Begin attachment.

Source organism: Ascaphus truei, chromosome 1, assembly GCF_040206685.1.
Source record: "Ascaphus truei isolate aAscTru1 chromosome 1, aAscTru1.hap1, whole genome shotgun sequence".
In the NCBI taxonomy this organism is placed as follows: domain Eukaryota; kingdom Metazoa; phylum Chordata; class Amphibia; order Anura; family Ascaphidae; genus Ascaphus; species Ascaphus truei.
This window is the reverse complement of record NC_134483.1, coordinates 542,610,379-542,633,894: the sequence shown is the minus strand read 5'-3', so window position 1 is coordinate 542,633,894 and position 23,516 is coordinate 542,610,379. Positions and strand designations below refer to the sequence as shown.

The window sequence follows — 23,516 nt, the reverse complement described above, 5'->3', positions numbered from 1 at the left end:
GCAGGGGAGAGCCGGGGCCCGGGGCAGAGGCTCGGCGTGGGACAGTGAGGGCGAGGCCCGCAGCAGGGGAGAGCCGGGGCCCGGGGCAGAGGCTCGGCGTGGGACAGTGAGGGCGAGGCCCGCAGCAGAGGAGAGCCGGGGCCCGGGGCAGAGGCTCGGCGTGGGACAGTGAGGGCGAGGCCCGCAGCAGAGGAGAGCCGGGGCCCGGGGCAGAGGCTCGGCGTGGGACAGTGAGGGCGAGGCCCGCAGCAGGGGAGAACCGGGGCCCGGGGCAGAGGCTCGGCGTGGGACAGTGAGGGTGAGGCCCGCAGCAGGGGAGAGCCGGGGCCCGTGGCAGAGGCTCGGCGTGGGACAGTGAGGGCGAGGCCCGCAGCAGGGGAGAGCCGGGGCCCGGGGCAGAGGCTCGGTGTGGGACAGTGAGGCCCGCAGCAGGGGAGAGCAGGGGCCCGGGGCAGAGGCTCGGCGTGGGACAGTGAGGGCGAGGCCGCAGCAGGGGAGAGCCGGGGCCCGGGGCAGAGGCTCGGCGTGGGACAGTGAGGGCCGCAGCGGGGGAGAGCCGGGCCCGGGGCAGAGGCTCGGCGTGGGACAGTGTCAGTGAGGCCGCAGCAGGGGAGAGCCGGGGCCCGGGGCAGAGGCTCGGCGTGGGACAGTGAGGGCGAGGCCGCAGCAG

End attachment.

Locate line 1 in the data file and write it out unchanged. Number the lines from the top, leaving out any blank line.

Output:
Source organism: Ascaphus truei, chromosome 1, assembly GCF_040206685.1.